Influenced by such representations, the victims frequently signed the contract, paying the contract man, usually by check to the agency, sums varying in amount from $50 to $3,000, the aggregate of the realization charges as to which there was evidence offered of such representations to bring about their payment being many thousands of dollars. In many instances the pros. pect, becoming at once suspicious, undertook, occasionally with success, to stop the payment of his check. To circumvent this as far as possible banking arrangements were made in several of the cities in which business was being solicited, whereby the checks might be cashed at local banks.

When considerable time had passed since the payment, and, as was always the case, nothing was heard from the agency, the client would write for information, and would receive a letter explaining the difficulty of collecting old claims, and exhorting the client to be patient. In the first letter, or later, the client would refer to the agent's promise of speedy results as to particular claims, and thereupon Wendler would write calling attention to the contract, and to the statements therein, as well as in the literature of the agency, that the terms of the written contract may not be varied by its agents. In this connection it may be stated that in case the prospect called attention of the contract man to that part of the contract which prohibited agents from making any such representations or variation, the contract man would produce his printed card, which described him as "special representative," and would explain (as per his previous instruction) that he did not come within the class of solicitors as mentioned in the contract, but that he, as "special representative,” had full power to make binding promises, even though the form contract was thereby varied.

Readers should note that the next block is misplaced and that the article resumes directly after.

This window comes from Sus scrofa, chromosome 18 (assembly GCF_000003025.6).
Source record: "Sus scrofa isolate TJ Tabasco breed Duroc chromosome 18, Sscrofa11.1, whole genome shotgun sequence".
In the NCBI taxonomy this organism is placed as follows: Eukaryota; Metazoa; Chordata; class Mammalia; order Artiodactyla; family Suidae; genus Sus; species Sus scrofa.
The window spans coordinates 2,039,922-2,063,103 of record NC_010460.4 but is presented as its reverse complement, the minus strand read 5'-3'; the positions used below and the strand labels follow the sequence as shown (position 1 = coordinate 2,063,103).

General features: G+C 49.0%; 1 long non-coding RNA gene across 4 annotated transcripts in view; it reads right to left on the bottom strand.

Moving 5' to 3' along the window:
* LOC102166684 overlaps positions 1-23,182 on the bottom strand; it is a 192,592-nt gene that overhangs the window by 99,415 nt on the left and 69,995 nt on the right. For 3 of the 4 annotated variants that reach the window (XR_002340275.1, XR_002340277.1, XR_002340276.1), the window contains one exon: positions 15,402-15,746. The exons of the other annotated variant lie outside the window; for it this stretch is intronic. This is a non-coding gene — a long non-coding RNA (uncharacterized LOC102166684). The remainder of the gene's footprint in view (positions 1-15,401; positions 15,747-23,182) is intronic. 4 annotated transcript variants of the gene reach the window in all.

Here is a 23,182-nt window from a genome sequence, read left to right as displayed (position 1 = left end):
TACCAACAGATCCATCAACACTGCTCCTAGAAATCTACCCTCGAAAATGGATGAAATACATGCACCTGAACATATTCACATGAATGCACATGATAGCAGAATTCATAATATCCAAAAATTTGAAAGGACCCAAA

It appears that in most, if not all, instances when claims were received, they were listed at the St. Louis office, and a form letter demanding payment would be sent out to the debtors named, and this was about all that would be done, except when the client made complaint further form demand letters would be sent out. In practically no case as to which evidence was offered was anything collected on the list of accounts submitted, nor any effort made to collect, beyond sending out the form letters. Indeed, it is apparent from the evidence not only that practically all such listed old accounts were absolutely worthless, but that the agency and the persons acting and dealing in its name had not the slightest reason to believe they were otherwise.

Notwithstanding the representations as to the use to be made by the agency of the realization charges, it appears that as fast as received they were divided in the proportion of 35 per cent. to Wendler for the St. Louis office, 65 per cent. to Preeman, who gave the contract ian 25 per cent.. the list man 10 per cent., retaining the remaining 30 per cent. for his own compensation and to pay the expenses of the Chicago oflice; and the evidence plainly warrants the inference that it was never intended any substantial portion of the realization charges should be devoted to the expense of collecting the listed claims, nor indeed that there would be any expense beyond that for clerical work, postage, and stationery for sending out the form letters.